It wasn’t even winter yet, when I visited Calaveras Big Trees State Park. It was only December 1, but already ice and snow covered the ground.
I hadn’t considered how a 1,500 feet increase in elevation can make a big difference in temperature and weather, so I was a bit surprised to see ice and snow on the side of the road as the van climbed above the 4,ooo feet mark. This is going to be fun, I thought.
Luckily, I was properly dressed with hiking boots, jeans, a warm sweater over a long sleeve t-shirt, and my jorongo over it all. Thankfully, I remembered to grab some gloves before I left the van.
The Calaveras Big Trees State Park is proud of their trees. It costs $10 per vehicle for admission, unless you’re arriving in a bus. Buses carrying up to 24 passengers have to pay $50 for admission. It costs $100 to bring in a bus carrying more than 24 passengers. You can bet I’m going to inform people of these prices next summer when they complain about paying $5 to park where I work.
I started my State Park adventure in the visitors center. The very friendly man who took my $10 at the entrance told me that’s where I could pick up a guide for the North Grove trail. The man didn’t tell me they want 50 cents for the guide. I hadn’t put any money in my pockets because I hadn’t planned to buy any souvenirs, and I didn’t think the trees were going to panhandle me. When I told the women in the gift shop area of the visitors center that I hadn’t brought any money in with me, she told me to pick up a guide from the metal box at the start of the trail.
I took the guide that looked as if it had already been borrowed and returned. Upon seeing the guide, I understood why the park wants to collect some money for it. The guide is a booklet (not one page folded in three parts, which is what I think of as a trail guide due to what I’ve given out where I work), five letter size pages folded in half. The guide includes a lot of information.
Before I took the guide and started my icy hike, I walked through the gift shop to the exhibit area of the visitor center. In the middle of the room was a display of taxidermied animals. I didn’t stop to examine them, as I don’t particularly like seeing animals killed so humans can look at them. I did look at the exhibits on the walls, which started with information about the native people who lived in the area before the miners and pioneers showed up. There was also information about the “discovery” of the trees in the park by white folks and the subsequent destruction of some of the largest ones.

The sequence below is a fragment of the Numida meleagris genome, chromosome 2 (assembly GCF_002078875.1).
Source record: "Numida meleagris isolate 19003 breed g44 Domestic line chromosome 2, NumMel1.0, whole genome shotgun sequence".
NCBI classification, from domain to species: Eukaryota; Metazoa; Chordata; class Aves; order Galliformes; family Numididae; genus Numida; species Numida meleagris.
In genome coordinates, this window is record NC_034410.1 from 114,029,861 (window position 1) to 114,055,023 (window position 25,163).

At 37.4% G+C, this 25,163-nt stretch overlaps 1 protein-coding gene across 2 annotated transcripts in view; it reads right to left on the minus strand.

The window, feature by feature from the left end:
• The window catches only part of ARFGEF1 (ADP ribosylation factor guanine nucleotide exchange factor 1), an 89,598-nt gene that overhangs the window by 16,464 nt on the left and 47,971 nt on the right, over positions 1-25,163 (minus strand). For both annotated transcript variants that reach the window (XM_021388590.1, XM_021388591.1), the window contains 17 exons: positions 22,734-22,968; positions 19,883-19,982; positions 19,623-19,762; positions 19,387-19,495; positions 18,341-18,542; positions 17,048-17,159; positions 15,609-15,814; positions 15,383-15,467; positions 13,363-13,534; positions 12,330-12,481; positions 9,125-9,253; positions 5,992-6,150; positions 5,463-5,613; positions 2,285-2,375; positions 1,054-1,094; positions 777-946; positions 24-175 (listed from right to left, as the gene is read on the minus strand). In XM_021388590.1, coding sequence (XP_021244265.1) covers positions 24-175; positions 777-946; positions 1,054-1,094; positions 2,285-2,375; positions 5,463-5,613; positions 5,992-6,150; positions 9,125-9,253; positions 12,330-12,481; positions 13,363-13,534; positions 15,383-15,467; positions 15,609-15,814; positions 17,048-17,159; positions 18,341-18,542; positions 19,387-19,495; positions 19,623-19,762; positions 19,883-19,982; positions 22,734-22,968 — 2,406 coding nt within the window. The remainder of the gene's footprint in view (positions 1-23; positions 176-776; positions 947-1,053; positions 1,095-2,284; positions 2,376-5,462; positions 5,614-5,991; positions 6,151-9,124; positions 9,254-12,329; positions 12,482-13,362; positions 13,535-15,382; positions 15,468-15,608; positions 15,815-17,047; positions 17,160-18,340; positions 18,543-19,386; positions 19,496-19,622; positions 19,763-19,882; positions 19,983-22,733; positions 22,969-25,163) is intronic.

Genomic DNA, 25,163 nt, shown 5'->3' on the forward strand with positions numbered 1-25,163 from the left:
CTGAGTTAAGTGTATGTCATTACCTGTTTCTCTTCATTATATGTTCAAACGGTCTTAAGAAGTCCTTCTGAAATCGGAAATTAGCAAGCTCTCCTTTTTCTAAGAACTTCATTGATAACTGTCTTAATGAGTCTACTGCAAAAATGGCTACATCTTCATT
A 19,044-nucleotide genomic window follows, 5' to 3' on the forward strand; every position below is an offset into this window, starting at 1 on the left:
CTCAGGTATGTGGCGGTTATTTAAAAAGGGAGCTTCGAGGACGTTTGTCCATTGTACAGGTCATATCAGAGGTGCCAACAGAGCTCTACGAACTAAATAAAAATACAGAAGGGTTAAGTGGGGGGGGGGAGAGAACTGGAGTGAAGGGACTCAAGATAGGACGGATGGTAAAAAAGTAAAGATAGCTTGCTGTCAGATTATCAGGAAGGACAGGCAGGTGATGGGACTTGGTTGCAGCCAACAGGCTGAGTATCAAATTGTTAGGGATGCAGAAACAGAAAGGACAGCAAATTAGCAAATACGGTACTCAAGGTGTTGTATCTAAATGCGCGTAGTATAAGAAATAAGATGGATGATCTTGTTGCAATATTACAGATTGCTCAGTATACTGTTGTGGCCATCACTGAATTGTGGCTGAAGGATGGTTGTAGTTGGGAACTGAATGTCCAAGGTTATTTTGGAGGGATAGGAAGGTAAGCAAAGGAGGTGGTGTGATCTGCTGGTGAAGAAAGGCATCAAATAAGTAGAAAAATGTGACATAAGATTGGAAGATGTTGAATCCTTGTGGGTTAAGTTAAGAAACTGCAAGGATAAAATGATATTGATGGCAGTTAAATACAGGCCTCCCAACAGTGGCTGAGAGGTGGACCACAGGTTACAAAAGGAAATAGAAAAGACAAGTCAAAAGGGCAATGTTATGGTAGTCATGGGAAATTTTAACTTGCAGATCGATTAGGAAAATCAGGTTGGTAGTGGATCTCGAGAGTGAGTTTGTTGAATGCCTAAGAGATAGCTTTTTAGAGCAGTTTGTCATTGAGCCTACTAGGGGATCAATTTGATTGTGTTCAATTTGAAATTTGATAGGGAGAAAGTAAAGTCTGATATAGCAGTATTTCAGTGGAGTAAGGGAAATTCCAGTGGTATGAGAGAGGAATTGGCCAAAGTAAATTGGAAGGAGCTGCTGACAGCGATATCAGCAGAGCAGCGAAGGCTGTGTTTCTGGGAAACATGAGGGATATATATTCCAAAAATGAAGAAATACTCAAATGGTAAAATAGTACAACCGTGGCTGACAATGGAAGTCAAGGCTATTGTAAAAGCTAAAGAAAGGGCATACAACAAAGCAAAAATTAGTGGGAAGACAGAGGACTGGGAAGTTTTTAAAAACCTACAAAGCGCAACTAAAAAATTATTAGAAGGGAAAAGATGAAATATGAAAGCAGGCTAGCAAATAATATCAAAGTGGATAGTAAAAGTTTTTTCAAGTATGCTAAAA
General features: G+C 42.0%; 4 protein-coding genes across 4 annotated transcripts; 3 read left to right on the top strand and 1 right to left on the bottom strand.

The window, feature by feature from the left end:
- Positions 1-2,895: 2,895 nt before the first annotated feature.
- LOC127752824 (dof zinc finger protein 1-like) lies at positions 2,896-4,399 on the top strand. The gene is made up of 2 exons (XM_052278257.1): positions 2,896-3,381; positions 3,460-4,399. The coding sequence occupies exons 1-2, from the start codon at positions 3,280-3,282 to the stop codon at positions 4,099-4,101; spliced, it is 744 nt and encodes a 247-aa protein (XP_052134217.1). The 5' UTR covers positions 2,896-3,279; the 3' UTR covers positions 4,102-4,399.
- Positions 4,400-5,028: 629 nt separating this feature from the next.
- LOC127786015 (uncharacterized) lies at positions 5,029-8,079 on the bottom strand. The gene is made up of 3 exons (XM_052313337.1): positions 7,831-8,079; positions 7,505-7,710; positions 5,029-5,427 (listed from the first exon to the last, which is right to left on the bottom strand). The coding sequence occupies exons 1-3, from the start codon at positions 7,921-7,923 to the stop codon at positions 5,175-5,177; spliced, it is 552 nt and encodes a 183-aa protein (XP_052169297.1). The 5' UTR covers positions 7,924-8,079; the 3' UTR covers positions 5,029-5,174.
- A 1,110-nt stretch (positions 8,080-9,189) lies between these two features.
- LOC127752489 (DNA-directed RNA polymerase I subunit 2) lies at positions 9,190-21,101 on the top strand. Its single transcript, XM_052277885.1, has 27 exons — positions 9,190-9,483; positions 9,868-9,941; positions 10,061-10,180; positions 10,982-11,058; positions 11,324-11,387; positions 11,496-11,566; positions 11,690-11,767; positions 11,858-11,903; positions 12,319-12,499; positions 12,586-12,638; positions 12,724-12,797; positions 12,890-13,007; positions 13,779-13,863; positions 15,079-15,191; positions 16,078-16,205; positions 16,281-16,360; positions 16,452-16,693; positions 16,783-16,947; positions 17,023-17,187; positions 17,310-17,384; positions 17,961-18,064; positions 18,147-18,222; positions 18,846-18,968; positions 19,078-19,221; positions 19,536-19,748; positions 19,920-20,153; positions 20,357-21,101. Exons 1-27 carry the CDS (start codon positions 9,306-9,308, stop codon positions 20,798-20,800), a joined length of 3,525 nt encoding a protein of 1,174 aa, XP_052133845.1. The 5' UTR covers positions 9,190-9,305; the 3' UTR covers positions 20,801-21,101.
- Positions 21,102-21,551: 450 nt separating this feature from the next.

One of the trees destroyed was called the Discovery Tree. According to the guidebook,
[i]n 1853…[this tree] was stripped of its bark and felled by ambitious speculators. Since no saw was large enough, the tree was felled with…long-handled pump augers and wedges…It took five men 22 days to drill all the holes, but the perfectly symmetrical tree did not fall for several days.
The stump was planed smooth to serve as a dance floor, and a two-lane bowling alley and bar were built on the fallen trunk.
John Muir…was so angered by these events that he wrote: The vandals then danced upon the stump!
The North Grove trail took me to the remains of the Discovery Tree. It is enormous! It’s difficult to understand from photographs how huge this
tree is. I climbed carefully up the icy steps and stood on the stump of the Discovery Tree. I felt very sad when thinking about this tree being killed by people who wanted to make money exhibiting its parts. The trail guide says the tree was only 1.244 years old when it was cut. Since some giant sequoias live to be over 3,000 years old, the Discovery Tree may have had many more years of life ahead of it, had it not been destroyed in its prime.
Another tree in the park destroyed by humans was the Mother of the Forest. The trail guide says,
In 1854 the “Mother of the Forest…” was stripped of its bark. Promoters schemed to ship the bark strips back east for reassembly at exhibitions…A crew of men worked at the tree’s systematic destruction for ninety days…It was through the Mother of the Forest’s great sacrifice that a heightened awareness about the need to protect these trees was born.
At the back of the exhibit area in the visitors center is a theater running a couple of documentary films on a loop. The films give a history of the park, including how the destruction of the Discovery Tree and the Mother of the Forest led to people working to protect the trees, including the creation of Calaveras State Park.
After my time in the visitors center, I started out on my walk through the trees. I found the trail was covered in ice and snow: no clearing the trail or shoveling snow here! The trail was only visible because the snow had been packed down where people had walked. The packed snow in the middle of the trail had turned to ice and was very slippery. I wished I had remembered to carry my walking stick with me. To avoid the worst of the icy slippiness, I mostly walked on the edge of the trail, where the snow was still crunchy and my boots could gain some traction. Unfortunately, walking through the snow meant repetitively sinking up to my ankles.
Still, I was glad I was there. I didn’t feel uncomfortably cold, and I enjoyed the extra quiet the blanket of snow brought to the forest. When the sun broke through the clouds and trees and hit the ice and the whole world shimmered, well, those moments were glorious.
The North Grove of Calaveras Big Trees State Park is the sixth grove of giant sequoias I’ve visited. I think my trek through the ice and snow to look at new giant sequoias makes it official: I’m a fanatic!